Tabarka and the North-West

Tabarka or Aïn Draham? Sea or forest? Both are waiting for you in the Tunisian North-West. A paradise for outdoor activities and superb sandy beaches for holidaymakers. 

The town of Tabarka is comes to life every summer during the holiday season. All around, pine forests, rocky coves and lookout points offering panoramic views over superb untouched landscapes. The old Genoese Fort faithfully watches over this small coastal town which includes a magnificent golf course. 

Tabarka is renowned for the richness of its seabeds; divers meet here to discover spectacular sites and rich marine life. Buy a red coral necklace in one of the town’s jewellers: it was gathered at great depth from this coast. 

As for the backcountry, it is a lush green region unique in Tunisia. A mountain chain reaches Tabarka and effectively plunges into the sea. It is covered with a thick forest of oak, one of the most beautiful of the Mediterranean. Go hiking around the village of Aïn Draham and you will encounter streams, waterfalls or reservoir lakes; sometimes it even snows in winter. Feija National Park (3000 hectares) is a reserve for the wild natural life of the region. 

Two first-class archaeological sites can also be found not far from here, Bulla Regia and Chemtou. 

The Genoese Fort

Perched upon a small peninsula, this fort once guarded a small Genoese colony which had coral fishing concessions in Tabarka. 

The Needles and the marina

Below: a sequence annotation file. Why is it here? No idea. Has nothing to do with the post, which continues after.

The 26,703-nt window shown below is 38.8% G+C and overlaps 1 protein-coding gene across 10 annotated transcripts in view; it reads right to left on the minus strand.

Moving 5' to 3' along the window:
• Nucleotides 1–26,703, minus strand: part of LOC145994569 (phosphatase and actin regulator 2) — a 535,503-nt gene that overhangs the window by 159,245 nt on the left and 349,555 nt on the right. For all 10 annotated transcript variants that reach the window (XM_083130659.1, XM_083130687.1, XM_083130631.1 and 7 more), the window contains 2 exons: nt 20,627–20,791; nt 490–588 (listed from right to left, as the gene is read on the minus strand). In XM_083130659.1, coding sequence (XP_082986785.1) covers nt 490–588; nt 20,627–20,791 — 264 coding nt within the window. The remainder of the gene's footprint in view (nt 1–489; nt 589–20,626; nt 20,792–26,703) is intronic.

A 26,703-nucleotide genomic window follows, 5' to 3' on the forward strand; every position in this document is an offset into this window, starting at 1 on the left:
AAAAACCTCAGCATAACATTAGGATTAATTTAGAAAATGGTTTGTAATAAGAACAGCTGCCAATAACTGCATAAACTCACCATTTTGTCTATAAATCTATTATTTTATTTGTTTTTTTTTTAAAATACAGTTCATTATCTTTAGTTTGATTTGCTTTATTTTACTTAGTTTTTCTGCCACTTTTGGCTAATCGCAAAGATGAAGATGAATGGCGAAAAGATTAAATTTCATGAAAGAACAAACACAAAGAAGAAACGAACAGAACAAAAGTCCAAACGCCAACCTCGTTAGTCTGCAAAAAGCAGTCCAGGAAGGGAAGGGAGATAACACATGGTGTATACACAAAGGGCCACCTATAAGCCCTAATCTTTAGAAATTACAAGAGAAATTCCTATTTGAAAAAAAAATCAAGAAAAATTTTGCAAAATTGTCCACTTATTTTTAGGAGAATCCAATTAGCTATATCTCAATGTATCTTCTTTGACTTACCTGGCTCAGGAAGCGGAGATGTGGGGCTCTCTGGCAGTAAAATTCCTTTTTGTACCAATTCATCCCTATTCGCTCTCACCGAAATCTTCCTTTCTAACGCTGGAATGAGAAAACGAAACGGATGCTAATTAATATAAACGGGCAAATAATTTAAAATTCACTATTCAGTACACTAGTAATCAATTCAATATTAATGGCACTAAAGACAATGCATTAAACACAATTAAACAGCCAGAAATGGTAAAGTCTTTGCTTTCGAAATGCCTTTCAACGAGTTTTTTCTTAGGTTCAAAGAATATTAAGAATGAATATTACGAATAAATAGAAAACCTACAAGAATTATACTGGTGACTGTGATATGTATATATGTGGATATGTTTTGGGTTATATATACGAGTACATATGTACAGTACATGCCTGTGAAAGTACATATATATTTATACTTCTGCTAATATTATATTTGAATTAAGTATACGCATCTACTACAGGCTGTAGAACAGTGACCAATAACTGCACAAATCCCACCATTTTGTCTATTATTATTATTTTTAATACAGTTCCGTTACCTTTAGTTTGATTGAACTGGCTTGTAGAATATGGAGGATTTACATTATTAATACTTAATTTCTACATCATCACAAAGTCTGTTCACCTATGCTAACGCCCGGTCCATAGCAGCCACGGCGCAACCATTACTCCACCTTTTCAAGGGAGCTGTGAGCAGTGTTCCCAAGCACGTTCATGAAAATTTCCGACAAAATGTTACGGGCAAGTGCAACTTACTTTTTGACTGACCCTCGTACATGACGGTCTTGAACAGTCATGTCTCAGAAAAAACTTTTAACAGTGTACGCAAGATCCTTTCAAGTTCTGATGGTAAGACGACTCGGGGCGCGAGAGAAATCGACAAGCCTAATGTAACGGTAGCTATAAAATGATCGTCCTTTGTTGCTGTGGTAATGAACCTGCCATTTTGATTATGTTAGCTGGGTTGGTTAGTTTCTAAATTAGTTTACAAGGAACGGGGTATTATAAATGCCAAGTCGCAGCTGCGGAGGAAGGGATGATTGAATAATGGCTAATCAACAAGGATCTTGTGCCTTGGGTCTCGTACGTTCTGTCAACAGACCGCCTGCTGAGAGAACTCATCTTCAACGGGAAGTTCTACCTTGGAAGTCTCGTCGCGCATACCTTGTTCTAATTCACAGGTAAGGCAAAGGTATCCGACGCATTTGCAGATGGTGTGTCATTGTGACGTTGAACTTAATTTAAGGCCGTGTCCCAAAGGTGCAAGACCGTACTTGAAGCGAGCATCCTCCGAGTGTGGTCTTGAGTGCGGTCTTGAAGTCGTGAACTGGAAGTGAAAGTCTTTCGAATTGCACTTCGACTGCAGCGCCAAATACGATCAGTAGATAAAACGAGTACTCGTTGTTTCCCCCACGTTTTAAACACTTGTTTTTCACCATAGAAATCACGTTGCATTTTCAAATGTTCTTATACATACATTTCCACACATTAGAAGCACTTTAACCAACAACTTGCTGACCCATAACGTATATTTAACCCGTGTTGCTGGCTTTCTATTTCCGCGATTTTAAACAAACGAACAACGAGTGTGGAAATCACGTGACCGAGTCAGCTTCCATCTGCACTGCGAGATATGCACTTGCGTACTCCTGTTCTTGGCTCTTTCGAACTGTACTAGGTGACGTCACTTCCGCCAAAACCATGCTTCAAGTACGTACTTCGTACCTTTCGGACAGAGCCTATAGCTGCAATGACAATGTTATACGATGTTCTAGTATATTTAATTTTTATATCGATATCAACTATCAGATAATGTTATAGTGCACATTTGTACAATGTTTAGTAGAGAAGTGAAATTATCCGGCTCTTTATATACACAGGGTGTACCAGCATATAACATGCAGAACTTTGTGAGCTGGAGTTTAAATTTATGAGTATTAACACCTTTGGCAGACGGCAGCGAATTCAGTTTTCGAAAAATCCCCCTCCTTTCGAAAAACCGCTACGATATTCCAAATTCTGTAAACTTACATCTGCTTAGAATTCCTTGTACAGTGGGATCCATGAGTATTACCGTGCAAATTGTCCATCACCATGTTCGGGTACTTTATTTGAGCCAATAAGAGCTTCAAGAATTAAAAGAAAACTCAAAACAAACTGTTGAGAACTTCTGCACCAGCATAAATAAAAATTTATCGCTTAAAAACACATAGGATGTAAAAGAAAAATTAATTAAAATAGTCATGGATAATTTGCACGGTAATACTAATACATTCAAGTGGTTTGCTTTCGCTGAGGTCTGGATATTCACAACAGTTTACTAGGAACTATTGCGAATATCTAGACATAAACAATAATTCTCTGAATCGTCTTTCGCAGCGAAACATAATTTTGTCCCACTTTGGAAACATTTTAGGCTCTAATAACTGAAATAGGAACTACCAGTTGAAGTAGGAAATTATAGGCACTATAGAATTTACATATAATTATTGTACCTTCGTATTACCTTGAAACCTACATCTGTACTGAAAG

Rocks carved into the shape of needles, facing the small fishing harbour and marina, are illuminated at night. 

Galite island

Excursions can be organised to this magnificent volcanic island, around sixty kilometres off the coast of Tabarka, at the heart of a nature reserve. 

Aïn Draham

The red-roofed houses along the mountainside, surrounded by forest, give Aïn Draham its charm.  


At this archaeological site in the heart of a mountainous landscape, you can see historical marble quarries (yellow marble, extremely sought after in the ancient world). Next door, a beautiful modern museum. After visiting, you will know everything about the former inhabitants of the region, ancestors of the Berbers. 

Sejnane and Cape Serrat

The inhabitants of Sejnane are known for their skill as potters. They work the clay according to inmemorial methods and make objects decorated in red and brown in the Berber style. There is also a colonial train station in Sejnane, whose former industrial facilities (iron ore transportation) are today colonised every springtime by storks who come to nest. Cape Serrat’s superb beach is just a few kilometres away. 

Read: The pottery of Sejnane, Intangible Cultural Heritage of Humanity

Bulla Regia

The high point of a visit to Bulla Regia – “royal” Bulla –, are the luxurious Roman dwellings with their underground rooms sheltered from the dog days of summer, still adorned with their mosaics. All around are numerous remains of theatre, temples, public baths… 

Read the article.

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